He imagined a dragonfly hovering over a pond, glanced through the window, and to his great astonishment he saw one land on the sill. This must be Jungian synchronicity, he thought. He remembered reading that a female patient was telling Dr. Karl Jung about her dream of a beetle, when the same kind of beetle banged against the window. That is how Jung’s theory of synchronicities was born. And there were so many of them whilst he was secretly meeting with Willa. The Universe seemed to have conspired to give them sunny days and starry nights for their trysts, flights that departed and arrived on time, favorite songs that played on the hotel room radios…

 

But he was a child of fortune who had extricated himself from the quicksand of a love affair and regained his integrity without his wife ever finding out. Willa never tried to fight for him or convince him to stay. Even though her devastation over the news that he could no longer maintain their relationship was palpable, she said she understood. No one should live a double life.  

 

No, he did not miss her. After all, she may have been right in her observation that his feelings for her were only born of a fleeting infatuation that wore the cloak of love. Yes, he was infatuated with her green eyes and her red pixie haircut, and her belief that fairies were just as real as dragonflies. He had admired her ability to turn any small talk into an intellectual conversation, and her sense of compassion that would make her weep over the injustices and immeasurable suffering in the world.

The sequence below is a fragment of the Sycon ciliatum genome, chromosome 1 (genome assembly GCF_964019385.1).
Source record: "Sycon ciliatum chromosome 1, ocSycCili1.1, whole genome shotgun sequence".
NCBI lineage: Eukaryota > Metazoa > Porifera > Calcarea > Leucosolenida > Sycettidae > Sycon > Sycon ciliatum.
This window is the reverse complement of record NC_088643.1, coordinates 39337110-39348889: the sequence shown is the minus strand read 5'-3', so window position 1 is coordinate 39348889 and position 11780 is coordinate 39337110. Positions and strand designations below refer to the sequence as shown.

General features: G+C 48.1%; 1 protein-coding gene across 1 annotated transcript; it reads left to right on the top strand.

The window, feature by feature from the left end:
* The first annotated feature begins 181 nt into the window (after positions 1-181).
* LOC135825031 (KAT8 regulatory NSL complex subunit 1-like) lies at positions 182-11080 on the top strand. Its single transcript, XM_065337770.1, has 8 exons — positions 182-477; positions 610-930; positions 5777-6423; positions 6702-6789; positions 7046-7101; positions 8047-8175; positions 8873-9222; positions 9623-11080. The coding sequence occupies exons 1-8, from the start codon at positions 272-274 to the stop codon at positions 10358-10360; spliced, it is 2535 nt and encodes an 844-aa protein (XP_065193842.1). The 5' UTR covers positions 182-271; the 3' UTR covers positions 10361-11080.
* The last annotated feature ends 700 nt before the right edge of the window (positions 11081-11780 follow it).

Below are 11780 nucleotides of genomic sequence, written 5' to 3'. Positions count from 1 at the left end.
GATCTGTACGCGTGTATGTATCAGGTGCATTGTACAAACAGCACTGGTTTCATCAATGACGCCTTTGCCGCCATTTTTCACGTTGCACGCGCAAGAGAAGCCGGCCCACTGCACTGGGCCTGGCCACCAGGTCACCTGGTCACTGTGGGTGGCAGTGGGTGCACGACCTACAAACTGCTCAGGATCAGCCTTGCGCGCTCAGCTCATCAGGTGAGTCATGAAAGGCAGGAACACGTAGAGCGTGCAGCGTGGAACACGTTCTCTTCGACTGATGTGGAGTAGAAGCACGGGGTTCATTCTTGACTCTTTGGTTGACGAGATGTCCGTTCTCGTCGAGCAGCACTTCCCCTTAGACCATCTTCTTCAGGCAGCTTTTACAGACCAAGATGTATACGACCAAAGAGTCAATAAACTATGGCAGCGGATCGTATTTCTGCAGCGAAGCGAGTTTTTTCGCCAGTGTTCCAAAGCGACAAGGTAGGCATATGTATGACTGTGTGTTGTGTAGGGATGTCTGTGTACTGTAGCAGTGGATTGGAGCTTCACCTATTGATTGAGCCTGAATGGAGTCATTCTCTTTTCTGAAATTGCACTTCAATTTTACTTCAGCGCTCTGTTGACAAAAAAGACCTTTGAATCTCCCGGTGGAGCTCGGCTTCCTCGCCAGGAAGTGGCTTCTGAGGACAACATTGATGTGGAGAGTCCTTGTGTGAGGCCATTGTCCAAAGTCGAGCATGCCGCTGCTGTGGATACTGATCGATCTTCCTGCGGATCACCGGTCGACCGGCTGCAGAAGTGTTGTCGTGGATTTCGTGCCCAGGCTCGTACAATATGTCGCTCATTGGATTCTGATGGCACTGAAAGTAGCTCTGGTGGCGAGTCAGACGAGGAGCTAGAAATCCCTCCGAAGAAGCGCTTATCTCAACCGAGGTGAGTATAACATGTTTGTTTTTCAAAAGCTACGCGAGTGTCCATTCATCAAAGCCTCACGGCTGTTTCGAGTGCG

After he left her, he buried her memory deep in the coffin of his subconscious mind, the same coffin in which he had stuffed so many painful memories of past rejections, betrayals, hurts and disappointments, hoping they’d never return to haunt him. He had always dealt with pain by burying his demons nine feet under and believing that if ignored long enough, they would vanish for good.

 

Another recollection pierced his heart with the vividness of an event that had just happened. They were in the elevator going back to their room. They had just swum in the hotel pool and were dressed in bathrobes. Unlike the elevator rides in most cities, this one was different. Something was amiss. And it was clear that it was the nature of their relationship. Like a noxious substance seeping insidiously into their relationship, it corroded their joy of being together. The stars in her eyes did not have the same lustre. Perhaps the secrecy was too heavy a burden to bear. He pretended everything was all right and planted playful kisses in her hair.